Archive for October, 2011
A 3.5 M earthquake occurred roughly 20 miles north of Prescott, Arizona, on Tuesday, 25 October 2011. The USGS put the focus – i.e. depth – at about 3.1 miles, with an uncertainty of nearly 2 miles.
Anecdotal reports from northern Chino Valley-Prescott area, where more than 600 people reported to USGS’s “Did you feel it?, indicate that the tremor was strongly felt there. A former Californian called our office and said, “this was as big a jolt as some earthquakes I felt in California”. In the Prescott courthouse, people on the 4th floor were sufficiently concerned to consider evacuating the building. They didn’t.
Tuesday’s earthquake coincided with the recent release of two videos, products of AZGS’s AZ Shakes earthquake outreach program, describing the geometry, structure, recurrence, and the probable maximum magnitude earthquake of the Little Chino and Big Chino faults (see our blog of 22 October). The earthquake does not appear to have been on either of those faults, but it was situated a few miles from the Big Chino Fault. As Phil Pearthree (Chief of AZGS Environmental Geology) pointed out, the Big Chino fault is capable of producing an earthquake with a magnitude up to 6.5 or 7.0. It’s been at least 20,000- to 30,000-years since a major earthquake on that fault.
We are coordinating with Yavapai Counties Emergency Management Dept. on a brochure promoting earthquake preparedness in Yavapai County. Our target release date is late November.
Resources: The Little Chino and Big Chino fault videos available at AZGS’s YouTube channel.
Mike Conway (29 October 2011)
Chino Valley, Arizona, is home to two fault systems, the Little Chino and Big Chino faults, capable of delivering moderate to large earthquakes, with a maximum likely magnitude of 6.5+. Prescott, 30 miles to the south, could be adversely impacted by rupture of either one of the faults. Brian Gootee walks along a roadcut that exposes multiple fault features of the Little Chino fault, and describes the complexity, recurrence period and potential hazard of future events.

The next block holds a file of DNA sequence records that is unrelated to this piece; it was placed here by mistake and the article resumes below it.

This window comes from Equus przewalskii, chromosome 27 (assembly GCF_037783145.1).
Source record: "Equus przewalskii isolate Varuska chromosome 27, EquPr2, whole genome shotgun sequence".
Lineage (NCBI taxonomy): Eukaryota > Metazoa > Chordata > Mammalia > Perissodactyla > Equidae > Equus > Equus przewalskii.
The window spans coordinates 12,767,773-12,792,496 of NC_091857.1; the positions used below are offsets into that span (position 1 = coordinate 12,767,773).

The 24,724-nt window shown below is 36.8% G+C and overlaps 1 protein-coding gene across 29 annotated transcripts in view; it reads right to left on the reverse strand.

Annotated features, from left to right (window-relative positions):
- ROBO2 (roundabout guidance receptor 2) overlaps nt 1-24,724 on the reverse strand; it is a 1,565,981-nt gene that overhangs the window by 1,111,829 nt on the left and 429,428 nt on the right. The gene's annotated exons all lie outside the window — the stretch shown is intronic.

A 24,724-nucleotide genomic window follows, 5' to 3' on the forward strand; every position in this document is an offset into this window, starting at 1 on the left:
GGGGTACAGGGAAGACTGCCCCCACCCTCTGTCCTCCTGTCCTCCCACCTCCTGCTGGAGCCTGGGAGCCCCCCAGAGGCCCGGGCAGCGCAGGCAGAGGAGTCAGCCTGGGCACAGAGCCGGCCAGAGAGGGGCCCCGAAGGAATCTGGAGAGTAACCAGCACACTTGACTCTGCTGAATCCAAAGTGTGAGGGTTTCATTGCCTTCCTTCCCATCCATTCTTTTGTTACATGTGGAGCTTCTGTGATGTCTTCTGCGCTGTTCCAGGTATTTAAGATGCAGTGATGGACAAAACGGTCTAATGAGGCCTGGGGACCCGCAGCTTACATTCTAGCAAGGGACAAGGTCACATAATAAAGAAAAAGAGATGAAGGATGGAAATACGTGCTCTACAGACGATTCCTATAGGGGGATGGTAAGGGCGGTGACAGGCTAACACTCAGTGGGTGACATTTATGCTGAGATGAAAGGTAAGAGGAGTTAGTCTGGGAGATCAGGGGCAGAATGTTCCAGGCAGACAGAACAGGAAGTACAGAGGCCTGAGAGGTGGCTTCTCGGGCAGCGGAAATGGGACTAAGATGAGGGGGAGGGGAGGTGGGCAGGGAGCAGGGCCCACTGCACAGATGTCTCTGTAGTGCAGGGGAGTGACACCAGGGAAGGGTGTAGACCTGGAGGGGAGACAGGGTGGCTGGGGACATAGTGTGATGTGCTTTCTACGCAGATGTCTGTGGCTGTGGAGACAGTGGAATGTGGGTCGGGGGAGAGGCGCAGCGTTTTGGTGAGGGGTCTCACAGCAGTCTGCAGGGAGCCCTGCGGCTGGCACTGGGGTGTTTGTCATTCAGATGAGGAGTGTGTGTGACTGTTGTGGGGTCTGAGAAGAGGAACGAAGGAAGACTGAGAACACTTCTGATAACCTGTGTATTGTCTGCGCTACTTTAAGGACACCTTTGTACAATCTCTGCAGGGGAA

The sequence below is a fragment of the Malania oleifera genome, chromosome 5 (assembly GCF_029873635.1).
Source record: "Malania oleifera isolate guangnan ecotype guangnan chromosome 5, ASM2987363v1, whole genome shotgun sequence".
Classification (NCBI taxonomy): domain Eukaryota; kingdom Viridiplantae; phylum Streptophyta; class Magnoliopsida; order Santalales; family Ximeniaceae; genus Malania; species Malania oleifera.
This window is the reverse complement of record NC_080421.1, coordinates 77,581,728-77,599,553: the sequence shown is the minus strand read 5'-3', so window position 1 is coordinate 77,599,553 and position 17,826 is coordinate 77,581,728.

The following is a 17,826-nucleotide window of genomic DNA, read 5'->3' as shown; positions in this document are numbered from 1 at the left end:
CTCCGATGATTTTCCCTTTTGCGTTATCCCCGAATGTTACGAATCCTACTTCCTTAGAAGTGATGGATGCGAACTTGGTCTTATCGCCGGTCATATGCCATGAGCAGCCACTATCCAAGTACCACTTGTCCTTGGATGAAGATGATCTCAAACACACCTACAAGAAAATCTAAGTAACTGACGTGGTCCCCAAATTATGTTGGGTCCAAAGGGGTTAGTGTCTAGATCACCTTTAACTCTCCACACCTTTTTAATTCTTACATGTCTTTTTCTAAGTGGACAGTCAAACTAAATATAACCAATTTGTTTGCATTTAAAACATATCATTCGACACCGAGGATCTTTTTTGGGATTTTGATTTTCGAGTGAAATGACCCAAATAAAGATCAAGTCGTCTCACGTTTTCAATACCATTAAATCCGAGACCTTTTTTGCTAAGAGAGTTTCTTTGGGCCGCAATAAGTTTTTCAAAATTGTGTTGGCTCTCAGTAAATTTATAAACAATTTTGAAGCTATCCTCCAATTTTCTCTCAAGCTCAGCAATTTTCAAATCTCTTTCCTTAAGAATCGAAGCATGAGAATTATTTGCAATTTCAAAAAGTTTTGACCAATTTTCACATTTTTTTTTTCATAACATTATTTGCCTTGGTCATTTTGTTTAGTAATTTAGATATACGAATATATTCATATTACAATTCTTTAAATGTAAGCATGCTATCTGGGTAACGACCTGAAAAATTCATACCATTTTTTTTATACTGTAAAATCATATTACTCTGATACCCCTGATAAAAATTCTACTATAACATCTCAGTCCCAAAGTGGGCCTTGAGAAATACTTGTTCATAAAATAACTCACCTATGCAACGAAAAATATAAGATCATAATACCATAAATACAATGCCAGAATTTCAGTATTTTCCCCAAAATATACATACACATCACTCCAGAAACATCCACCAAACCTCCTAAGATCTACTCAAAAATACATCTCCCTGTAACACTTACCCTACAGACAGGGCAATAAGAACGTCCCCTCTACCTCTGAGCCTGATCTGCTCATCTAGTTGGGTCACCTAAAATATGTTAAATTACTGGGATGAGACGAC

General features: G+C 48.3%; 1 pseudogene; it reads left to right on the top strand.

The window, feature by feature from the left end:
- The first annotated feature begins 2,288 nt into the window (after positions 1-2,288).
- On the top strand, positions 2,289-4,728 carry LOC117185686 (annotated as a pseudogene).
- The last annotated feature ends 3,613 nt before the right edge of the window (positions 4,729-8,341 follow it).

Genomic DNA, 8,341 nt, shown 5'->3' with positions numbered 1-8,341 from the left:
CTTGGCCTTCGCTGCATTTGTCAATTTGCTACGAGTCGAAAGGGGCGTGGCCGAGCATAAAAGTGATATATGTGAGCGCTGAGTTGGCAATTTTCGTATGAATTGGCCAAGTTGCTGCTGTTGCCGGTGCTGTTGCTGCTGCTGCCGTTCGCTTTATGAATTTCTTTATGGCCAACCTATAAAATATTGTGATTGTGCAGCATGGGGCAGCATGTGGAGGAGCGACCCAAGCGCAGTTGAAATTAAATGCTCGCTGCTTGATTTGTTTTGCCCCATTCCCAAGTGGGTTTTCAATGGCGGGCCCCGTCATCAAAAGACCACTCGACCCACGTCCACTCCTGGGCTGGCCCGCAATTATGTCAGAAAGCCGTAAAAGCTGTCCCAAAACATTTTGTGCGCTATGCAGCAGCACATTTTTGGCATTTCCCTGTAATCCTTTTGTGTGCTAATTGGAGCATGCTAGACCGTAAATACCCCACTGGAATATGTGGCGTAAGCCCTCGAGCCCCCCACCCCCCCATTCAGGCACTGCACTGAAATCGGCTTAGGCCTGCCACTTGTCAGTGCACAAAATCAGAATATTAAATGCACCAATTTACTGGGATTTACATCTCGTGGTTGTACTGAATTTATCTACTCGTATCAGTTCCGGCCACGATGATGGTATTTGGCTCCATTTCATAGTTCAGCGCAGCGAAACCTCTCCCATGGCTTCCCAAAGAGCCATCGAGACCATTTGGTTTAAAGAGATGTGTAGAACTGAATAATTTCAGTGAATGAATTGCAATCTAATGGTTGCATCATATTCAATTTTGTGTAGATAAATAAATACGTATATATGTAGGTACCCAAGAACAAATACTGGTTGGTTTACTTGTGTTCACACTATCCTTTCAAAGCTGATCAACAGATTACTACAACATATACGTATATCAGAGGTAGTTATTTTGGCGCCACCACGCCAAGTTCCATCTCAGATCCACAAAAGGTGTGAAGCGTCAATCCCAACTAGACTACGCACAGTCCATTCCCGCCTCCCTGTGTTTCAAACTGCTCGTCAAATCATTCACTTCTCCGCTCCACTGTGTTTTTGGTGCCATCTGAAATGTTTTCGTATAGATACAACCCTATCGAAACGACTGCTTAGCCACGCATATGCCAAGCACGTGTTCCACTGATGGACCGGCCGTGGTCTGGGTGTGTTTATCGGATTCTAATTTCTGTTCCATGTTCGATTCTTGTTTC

A fault scarp – 40 feet high – marks the central segment of the Big Chino fault. Phil Pearthree, Chief of AZGS Environmental Geology, points out salient features and describes the behavior of Basin and Range faults in central Arizona. From Prescott’s Courthouse square, Phil discusses the possible impact of a magnitude 6.5+ earthquake on the town and its community.
Check out the videos at our AZGS Youtube Channel: http://www.youtube.com/user/azgsweb
Mike Conway (22 October 2011)
National Geographic and Saguaro National Park near Tucson, Arizona, joined forces to inventory flora and fauna. Beginning on the morning of 21 October and running through the early afternoon of 22 October, the organizers enlisted the aid of thousands of Tucson-area residents to count saguaro, palo verde, ocotillo, prickly pear, creosote, gila monsters, kangaroo rats, snakes and more over hundreds of square miles of the Sonoran Desert. Roughly 2000 school kids, K-8, participated, too.
Arizona Geological Survey hosted an exhibit of Tucson Mountain-area rocks and soils. We had samples of four parent rocks and four derivative in situ soils for students to match up. Using color, texture and composition, the kids did an outstanding job. We showcased our baby mammoth – a museum quality, to scale model – and described pre-historic southern Arizona ecosystems that included: mammoth, mastodon, dire wolf, American Lion, camel, horse, sloth, bison and savannah-like grasslands. One of the chief questions we put to our audience, “where did these animals and plants go”. Extinction was a common answer, but most were uncertain as to why the megafauna became extinct.
As part of the BioBlitz Speaker series, I outlined the geologic history of the Tucson area over the past 300 million years.
Our hats are off to BioBlitz organizers with National Geographic and Saguaro National Park for a marvelous event that engaged thousands of people.
Mike Conway (22 October 2011)